October 31, 2013

Day of the Dead

By Rebecca Ryskind Teti *

My grandfather’s brother was an atheist. Not a smug, proselytizing sort – just an unbeliever.

When he was in the end stages of cancer, heavily medicated, he would spend his few lucid moments visiting with family and then be wheeled off to his room to rest.

In his drug-affected reverie, he often spoke aloud quite clearly, saying things like:

“Really, Lord? …Then it was all true? …I am sorry…. I never knew.”

This happened several times over the course of his last days and many people heard it.

My cousins – devout evangelicals who’d been praying hard all their lives for their dad to come to the Lord – are unshaken in their conviction that my great uncle had a road-to Emmaus experience in the privacy of his own conscience days before he passed away.

A dear friend began to take her faith seriously only after the sorrow of a failed marriage that left her estranged from her children.

A gentle soul who came to profound friendship with God in middle age, she knew she was forgiven for her sins, but nonetheless carried the ache of missing her children around as a permanent personal purgatory.

What joy and peace were hers in the cancer-ridden final months of her life when the kids who wouldn’t approach her for years one by one made the sad good-bye pilgrimage! Both she and they were able to enjoy a short time of “things as they ought to be!” The necessary words were said on all sides, the pain in their hearts was mended.

My grandmother died in mine and my siblings’ arms moments after we conditionally baptized her. There’s a longer story to tell, but I believe she clung to life until she received the baptism she’d been promised in a series of discussions a priest friend of mine and I had with her when it became obvious she was failing.

The brother of a friend lived a life of dissipation and promiscuity. On the last day of his life, not only he, but also his homosexual partner, went to Confession.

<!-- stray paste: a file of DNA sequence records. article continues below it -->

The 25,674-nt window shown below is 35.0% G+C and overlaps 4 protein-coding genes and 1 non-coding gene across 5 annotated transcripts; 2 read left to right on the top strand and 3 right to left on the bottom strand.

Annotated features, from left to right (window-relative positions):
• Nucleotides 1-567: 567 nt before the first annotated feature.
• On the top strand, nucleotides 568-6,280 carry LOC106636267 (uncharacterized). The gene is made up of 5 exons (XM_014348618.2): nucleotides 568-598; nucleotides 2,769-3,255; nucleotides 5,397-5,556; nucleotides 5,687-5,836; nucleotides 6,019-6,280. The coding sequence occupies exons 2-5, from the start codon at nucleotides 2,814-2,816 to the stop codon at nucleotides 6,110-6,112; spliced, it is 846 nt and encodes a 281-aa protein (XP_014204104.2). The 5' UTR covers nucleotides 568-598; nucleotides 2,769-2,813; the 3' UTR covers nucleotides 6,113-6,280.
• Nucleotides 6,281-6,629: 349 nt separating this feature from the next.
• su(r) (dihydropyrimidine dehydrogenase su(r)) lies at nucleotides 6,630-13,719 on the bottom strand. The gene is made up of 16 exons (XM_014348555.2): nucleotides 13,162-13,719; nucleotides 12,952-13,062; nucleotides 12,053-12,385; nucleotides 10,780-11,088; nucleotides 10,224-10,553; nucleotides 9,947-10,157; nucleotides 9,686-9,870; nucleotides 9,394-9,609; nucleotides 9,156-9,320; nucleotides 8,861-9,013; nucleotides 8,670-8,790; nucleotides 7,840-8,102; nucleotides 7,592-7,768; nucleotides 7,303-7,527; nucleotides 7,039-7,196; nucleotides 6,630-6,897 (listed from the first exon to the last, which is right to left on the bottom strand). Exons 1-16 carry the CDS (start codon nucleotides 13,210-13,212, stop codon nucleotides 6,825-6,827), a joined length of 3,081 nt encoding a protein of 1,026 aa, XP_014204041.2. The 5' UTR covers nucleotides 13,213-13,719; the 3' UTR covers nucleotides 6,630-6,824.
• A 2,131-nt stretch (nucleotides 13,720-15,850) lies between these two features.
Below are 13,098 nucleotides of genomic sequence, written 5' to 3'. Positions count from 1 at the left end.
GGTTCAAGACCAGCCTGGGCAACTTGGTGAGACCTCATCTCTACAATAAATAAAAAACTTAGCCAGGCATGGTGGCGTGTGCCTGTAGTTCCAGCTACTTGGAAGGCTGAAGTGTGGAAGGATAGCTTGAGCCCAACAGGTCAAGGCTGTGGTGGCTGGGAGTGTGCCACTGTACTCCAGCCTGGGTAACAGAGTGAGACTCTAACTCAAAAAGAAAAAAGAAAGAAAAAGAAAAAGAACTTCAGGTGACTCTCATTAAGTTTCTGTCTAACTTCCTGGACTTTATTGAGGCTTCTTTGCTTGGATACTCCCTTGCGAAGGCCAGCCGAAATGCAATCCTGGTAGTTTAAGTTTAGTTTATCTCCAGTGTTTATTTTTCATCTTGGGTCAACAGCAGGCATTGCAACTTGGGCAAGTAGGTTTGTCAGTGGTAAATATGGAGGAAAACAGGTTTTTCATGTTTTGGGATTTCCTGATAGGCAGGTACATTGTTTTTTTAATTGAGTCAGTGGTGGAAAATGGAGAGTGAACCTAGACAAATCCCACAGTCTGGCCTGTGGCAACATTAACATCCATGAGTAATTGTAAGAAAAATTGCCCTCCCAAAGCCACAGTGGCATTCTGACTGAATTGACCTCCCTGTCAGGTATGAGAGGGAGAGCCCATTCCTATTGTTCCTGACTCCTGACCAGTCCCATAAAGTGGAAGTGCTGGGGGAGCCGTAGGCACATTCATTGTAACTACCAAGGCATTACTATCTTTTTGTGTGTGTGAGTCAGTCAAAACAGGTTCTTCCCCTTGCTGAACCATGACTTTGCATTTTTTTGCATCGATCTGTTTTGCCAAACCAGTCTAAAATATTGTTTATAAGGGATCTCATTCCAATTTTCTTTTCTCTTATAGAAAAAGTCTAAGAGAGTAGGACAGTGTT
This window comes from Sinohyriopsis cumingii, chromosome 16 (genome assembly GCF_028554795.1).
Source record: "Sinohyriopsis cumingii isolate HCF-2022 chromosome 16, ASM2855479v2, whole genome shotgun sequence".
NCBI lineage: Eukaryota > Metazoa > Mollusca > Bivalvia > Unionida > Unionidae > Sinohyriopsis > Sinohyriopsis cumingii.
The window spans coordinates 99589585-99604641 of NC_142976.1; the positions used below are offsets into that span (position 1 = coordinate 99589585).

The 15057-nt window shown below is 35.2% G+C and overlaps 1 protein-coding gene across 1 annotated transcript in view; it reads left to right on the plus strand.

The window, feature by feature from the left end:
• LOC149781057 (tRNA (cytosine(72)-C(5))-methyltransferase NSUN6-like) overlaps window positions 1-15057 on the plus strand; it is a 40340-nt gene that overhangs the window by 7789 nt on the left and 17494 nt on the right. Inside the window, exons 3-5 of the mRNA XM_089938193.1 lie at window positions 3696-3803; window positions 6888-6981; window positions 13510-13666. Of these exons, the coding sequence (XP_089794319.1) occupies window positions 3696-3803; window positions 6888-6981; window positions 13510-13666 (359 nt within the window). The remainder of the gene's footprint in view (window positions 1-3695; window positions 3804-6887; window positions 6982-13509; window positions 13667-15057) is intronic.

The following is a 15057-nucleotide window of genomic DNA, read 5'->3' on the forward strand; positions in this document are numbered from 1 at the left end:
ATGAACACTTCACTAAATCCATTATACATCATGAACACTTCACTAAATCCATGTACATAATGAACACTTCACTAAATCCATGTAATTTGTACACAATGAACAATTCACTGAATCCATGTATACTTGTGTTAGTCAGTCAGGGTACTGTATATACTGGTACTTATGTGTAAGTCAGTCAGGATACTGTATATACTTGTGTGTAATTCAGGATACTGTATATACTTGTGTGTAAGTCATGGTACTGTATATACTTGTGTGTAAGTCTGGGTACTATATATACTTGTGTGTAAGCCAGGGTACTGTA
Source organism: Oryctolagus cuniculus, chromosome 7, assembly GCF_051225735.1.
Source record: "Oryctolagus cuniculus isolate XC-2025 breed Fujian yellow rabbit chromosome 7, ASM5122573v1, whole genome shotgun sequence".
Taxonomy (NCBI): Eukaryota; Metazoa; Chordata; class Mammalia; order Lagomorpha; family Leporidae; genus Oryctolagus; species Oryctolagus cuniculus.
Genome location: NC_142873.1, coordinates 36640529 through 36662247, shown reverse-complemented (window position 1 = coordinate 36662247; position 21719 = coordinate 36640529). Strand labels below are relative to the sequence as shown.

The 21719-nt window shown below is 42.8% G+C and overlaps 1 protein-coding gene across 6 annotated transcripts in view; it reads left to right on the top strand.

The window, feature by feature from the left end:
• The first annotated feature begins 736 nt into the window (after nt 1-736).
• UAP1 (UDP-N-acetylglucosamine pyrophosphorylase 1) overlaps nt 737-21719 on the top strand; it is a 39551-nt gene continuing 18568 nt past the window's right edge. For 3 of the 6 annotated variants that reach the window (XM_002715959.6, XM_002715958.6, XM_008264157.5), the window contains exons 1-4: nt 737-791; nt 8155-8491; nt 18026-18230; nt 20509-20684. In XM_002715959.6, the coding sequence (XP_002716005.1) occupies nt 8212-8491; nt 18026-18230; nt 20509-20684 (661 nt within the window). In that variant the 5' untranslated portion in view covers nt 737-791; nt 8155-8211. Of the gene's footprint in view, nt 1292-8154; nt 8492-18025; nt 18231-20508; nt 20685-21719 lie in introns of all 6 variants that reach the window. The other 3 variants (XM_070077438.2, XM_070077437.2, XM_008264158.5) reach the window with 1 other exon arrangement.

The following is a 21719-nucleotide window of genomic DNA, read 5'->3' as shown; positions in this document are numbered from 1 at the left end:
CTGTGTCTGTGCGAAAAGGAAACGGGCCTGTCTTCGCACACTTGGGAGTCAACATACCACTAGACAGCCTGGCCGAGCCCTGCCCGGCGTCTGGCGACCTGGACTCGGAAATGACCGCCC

Through these and a couple of other close encounters with death, I have become convinced that not only is approaching death a period of great emotional importance for families and individuals, but it is literally sacred time.

I believe the Lord in his mercy actively works in the soul into the last moments, drawing it to himself, even in cases like my great-uncle’s, where the person is objectively beyond the reach of human interaction.

I often wonder what would have become of all these people and their survivors if shortly after their difficult diagnoses they’d been given pills to hasten the inevitable, with an eye toward relieving physical suffering but no thought for spiritual and emotional healing.

I think of them, too, at All Souls’ Day, because of something Pope Benedict XVI wrote in his encyclical on hope, Spe Salvi. We are familiar with the doctrine of Purgatory. We pray for the faithful departed to hasten their purification and entrance into full blessedness.

Benedict emphasizes something else, however: that God exists outside of time, and therefore our prayer is effective even when all seems “over”:

“My prayer for another is not something extraneous to that person, something external, not even after death. In the interconnectedness of Being, my gratitude to the other – my prayer for him – can play a small part in his purification. And for that there is no need to convert earthly time into God's time: in the communion of souls simple terrestrial time is superseded. It is never too late to touch the heart of another, nor is it ever in vain.”

In other words, while we can “see” grace at work in the examples above, there may be many more such miracles of grace which are hidden beyond the veil of death, and helped along by our prayer for the dead. This is a profound expression of Christian hope.

The Pope says something else beautiful. Hope for others is also hope for myself:

“No one lives alone. No one sins alone. No one is saved alone. The lives of others continually spill over into mine: in what I think, say, do and achieve. And conversely, my life spills over into that of others: for better and for worse,” he writes.

That means “Our hope is always essentially also hope for others; only thus is it truly hope for me too. As Christians we should never limit ourselves to asking: how can I save myself? We should also ask: what can I do in order that others may be saved and that for them too the star of hope may rise? Then I will have done my utmost for my own personal salvation as well.”

Rebecca Ryskind Teti is Operations Coordinator for the Ciocca Center for Principled Entrepreneurship at the Busch School of Business & Economics at CUA, though the opinions are her own. This column is modified from an earlier version that first appeared in Faith & Family  magazine.

* Catholic News Agency columns are opinion and do not necessarily express the perspective of the agency.


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